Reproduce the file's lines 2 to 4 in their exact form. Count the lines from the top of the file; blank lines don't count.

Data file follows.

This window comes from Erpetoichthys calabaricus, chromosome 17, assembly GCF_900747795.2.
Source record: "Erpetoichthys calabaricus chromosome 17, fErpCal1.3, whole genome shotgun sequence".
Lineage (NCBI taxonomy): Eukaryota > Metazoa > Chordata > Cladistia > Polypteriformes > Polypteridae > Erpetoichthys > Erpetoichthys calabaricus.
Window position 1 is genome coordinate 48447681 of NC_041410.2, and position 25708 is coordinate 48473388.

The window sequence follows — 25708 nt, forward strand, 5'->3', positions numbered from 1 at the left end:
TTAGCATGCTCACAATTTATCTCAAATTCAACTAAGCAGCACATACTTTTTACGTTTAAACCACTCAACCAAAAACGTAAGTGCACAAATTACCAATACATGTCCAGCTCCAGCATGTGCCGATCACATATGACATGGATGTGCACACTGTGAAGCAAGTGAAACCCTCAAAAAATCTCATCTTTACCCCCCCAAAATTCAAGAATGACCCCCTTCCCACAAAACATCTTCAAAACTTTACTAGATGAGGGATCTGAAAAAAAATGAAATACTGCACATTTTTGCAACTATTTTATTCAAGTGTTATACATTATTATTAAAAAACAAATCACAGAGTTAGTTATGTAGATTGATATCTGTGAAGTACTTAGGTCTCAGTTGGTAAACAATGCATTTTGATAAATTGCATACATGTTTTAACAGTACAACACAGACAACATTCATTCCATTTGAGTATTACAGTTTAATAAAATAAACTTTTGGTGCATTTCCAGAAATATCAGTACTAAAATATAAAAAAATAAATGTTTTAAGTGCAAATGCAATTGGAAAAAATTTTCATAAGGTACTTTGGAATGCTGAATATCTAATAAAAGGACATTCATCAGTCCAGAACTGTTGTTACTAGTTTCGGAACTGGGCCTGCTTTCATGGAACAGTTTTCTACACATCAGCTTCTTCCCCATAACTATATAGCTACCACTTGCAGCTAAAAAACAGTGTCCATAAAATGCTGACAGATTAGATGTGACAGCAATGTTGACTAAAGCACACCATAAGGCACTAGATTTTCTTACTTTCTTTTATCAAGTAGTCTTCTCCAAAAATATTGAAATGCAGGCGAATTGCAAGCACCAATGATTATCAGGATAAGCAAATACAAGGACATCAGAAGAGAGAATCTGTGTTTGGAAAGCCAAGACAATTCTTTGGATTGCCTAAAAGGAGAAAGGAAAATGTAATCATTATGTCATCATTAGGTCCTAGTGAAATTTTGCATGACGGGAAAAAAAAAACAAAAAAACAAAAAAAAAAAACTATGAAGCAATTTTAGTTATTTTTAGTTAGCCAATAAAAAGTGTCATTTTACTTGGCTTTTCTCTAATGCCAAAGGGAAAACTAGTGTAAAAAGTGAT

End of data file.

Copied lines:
Source record: "Erpetoichthys calabaricus chromosome 17, fErpCal1.3, whole genome shotgun sequence".
Lineage (NCBI taxonomy): Eukaryota > Metazoa > Chordata > Cladistia > Polypteriformes > Polypteridae > Erpetoichthys > Erpetoichthys calabaricus.
Window position 1 is genome coordinate 48447681 of NC_041410.2, and position 25708 is coordinate 48473388.